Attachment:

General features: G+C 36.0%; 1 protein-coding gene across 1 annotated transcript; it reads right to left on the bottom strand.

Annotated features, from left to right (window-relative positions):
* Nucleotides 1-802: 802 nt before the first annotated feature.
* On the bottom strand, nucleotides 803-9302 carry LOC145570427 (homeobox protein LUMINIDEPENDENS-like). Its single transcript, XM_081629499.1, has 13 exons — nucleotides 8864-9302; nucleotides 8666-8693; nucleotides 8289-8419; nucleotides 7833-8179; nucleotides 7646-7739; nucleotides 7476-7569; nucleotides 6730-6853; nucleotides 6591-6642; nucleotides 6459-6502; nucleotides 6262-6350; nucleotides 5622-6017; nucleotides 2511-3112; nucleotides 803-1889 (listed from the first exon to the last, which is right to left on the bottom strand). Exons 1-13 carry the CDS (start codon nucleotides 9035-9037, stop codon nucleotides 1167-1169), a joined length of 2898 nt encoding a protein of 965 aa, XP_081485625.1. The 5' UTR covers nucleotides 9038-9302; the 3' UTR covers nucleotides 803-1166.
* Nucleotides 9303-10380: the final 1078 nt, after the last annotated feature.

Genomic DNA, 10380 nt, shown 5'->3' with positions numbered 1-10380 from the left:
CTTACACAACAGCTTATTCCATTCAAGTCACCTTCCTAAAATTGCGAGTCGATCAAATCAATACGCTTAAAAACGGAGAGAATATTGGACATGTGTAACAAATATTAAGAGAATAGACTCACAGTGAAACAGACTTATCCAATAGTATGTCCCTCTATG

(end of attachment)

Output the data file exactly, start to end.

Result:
General features: G+C 36.0%; 1 protein-coding gene across 1 annotated transcript; it reads right to left on the bottom strand.

Annotated features, from left to right (window-relative positions):
* Nucleotides 1-802: 802 nt before the first annotated feature.
* On the bottom strand, nucleotides 803-9302 carry LOC145570427 (homeobox protein LUMINIDEPENDENS-like). Its single transcript, XM_081629499.1, has 13 exons — nucleotides 8864-9302; nucleotides 8666-8693; nucleotides 8289-8419; nucleotides 7833-8179; nucleotides 7646-7739; nucleotides 7476-7569; nucleotides 6730-6853; nucleotides 6591-6642; nucleotides 6459-6502; nucleotides 6262-6350; nucleotides 5622-6017; nucleotides 2511-3112; nucleotides 803-1889 (listed from the first exon to the last, which is right to left on the bottom strand). Exons 1-13 carry the CDS (start codon nucleotides 9035-9037, stop codon nucleotides 1167-1169), a joined length of 2898 nt encoding a protein of 965 aa, XP_081485625.1. The 5' UTR covers nucleotides 9038-9302; the 3' UTR covers nucleotides 803-1166.
* Nucleotides 9303-10380: the final 1078 nt, after the last annotated feature.

Genomic DNA, 10380 nt, shown 5'->3' with positions numbered 1-10380 from the left:
CTTACACAACAGCTTATTCCATTCAAGTCACCTTCCTAAAATTGCGAGTCGATCAAATCAATACGCTTAAAAACGGAGAGAATATTGGACATGTGTAACAAATATTAAGAGAATAGACTCACAGTGAAACAGACTTATCCAATAGTATGTCCCTCTATG